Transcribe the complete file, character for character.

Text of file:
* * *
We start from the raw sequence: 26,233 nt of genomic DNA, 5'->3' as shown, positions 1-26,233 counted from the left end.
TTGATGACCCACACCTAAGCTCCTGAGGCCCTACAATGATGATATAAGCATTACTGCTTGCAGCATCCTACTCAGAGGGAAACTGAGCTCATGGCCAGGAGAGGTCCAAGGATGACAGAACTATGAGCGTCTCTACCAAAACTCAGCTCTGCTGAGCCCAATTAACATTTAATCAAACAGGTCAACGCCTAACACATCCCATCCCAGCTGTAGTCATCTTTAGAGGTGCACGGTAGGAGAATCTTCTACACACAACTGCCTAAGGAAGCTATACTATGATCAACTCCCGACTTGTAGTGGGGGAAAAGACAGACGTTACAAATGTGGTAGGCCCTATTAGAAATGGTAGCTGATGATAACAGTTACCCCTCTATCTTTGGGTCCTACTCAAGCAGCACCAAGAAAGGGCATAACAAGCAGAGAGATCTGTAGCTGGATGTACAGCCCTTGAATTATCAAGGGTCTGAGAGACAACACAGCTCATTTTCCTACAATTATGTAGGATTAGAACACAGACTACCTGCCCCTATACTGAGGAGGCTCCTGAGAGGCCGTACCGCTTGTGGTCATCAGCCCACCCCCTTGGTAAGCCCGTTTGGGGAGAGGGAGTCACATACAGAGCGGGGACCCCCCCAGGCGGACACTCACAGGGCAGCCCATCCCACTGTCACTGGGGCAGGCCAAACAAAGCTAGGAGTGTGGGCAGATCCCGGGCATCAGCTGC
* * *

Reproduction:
We start from the raw sequence: 26,233 nt of genomic DNA, 5'->3' as shown, positions 1-26,233 counted from the left end.
TTGATGACCCACACCTAAGCTCCTGAGGCCCTACAATGATGATATAAGCATTACTGCTTGCAGCATCCTACTCAGAGGGAAACTGAGCTCATGGCCAGGAGAGGTCCAAGGATGACAGAACTATGAGCGTCTCTACCAAAACTCAGCTCTGCTGAGCCCAATTAACATTTAATCAAACAGGTCAACGCCTAACACATCCCATCCCAGCTGTAGTCATCTTTAGAGGTGCACGGTAGGAGAATCTTCTACACACAACTGCCTAAGGAAGCTATACTATGATCAACTCCCGACTTGTAGTGGGGGAAAAGACAGACGTTACAAATGTGGTAGGCCCTATTAGAAATGGTAGCTGATGATAACAGTTACCCCTCTATCTTTGGGTCCTACTCAAGCAGCACCAAGAAAGGGCATAACAAGCAGAGAGATCTGTAGCTGGATGTACAGCCCTTGAATTATCAAGGGTCTGAGAGACAACACAGCTCATTTTCCTACAATTATGTAGGATTAGAACACAGACTACCTGCCCCTATACTGAGGAGGCTCCTGAGAGGCCGTACCGCTTGTGGTCATCAGCCCACCCCCTTGGTAAGCCCGTTTGGGGAGAGGGAGTCACATACAGAGCGGGGACCCCCCCAGGCGGACACTCACAGGGCAGCCCATCCCACTGTCACTGGGGCAGGCCAAACAAAGCTAGGAGTGTGGGCAGATCCCGGGCATCAGCTGC